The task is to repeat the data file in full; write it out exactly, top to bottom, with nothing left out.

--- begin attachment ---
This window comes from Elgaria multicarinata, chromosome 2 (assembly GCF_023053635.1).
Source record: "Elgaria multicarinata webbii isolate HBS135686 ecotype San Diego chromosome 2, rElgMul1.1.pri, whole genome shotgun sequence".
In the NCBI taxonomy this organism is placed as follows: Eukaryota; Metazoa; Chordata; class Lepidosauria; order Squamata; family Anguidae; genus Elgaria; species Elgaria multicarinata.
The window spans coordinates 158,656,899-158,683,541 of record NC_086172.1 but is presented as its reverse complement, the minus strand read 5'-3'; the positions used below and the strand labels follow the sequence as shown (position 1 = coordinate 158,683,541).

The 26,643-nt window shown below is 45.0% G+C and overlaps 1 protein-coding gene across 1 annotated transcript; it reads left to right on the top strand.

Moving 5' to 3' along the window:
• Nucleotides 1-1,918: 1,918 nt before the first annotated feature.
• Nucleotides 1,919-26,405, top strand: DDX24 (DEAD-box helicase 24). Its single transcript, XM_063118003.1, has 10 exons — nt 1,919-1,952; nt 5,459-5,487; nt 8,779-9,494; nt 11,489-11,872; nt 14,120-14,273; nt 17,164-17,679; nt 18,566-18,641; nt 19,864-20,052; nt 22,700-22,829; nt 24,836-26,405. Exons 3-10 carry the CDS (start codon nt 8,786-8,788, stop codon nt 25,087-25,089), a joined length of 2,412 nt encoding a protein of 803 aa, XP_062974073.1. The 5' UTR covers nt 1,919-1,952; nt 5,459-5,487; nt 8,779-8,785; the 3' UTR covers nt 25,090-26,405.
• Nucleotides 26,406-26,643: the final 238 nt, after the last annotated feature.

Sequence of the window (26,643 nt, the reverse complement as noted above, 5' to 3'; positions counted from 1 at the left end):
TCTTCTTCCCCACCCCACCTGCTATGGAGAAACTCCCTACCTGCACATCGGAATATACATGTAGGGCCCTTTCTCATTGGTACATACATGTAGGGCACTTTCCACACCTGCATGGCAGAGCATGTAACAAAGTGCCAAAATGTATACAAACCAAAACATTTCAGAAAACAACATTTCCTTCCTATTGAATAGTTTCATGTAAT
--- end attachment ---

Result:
This window comes from Elgaria multicarinata, chromosome 2 (assembly GCF_023053635.1).
Source record: "Elgaria multicarinata webbii isolate HBS135686 ecotype San Diego chromosome 2, rElgMul1.1.pri, whole genome shotgun sequence".
In the NCBI taxonomy this organism is placed as follows: Eukaryota; Metazoa; Chordata; class Lepidosauria; order Squamata; family Anguidae; genus Elgaria; species Elgaria multicarinata.
The window spans coordinates 158,656,899-158,683,541 of record NC_086172.1 but is presented as its reverse complement, the minus strand read 5'-3'; the positions used below and the strand labels follow the sequence as shown (position 1 = coordinate 158,683,541).

The 26,643-nt window shown below is 45.0% G+C and overlaps 1 protein-coding gene across 1 annotated transcript; it reads left to right on the top strand.

Moving 5' to 3' along the window:
• Nucleotides 1-1,918: 1,918 nt before the first annotated feature.
• Nucleotides 1,919-26,405, top strand: DDX24 (DEAD-box helicase 24). Its single transcript, XM_063118003.1, has 10 exons — nt 1,919-1,952; nt 5,459-5,487; nt 8,779-9,494; nt 11,489-11,872; nt 14,120-14,273; nt 17,164-17,679; nt 18,566-18,641; nt 19,864-20,052; nt 22,700-22,829; nt 24,836-26,405. Exons 3-10 carry the CDS (start codon nt 8,786-8,788, stop codon nt 25,087-25,089), a joined length of 2,412 nt encoding a protein of 803 aa, XP_062974073.1. The 5' UTR covers nt 1,919-1,952; nt 5,459-5,487; nt 8,779-8,785; the 3' UTR covers nt 25,090-26,405.
• Nucleotides 26,406-26,643: the final 238 nt, after the last annotated feature.

Sequence of the window (26,643 nt, the reverse complement as noted above, 5' to 3'; positions counted from 1 at the left end):
TCTTCTTCCCCACCCCACCTGCTATGGAGAAACTCCCTACCTGCACATCGGAATATACATGTAGGGCCCTTTCTCATTGGTACATACATGTAGGGCACTTTCCACACCTGCATGGCAGAGCATGTAACAAAGTGCCAAAATGTATACAAACCAAAACATTTCAGAAAACAACATTTCCTTCCTATTGAATAGTTTCATGTAAT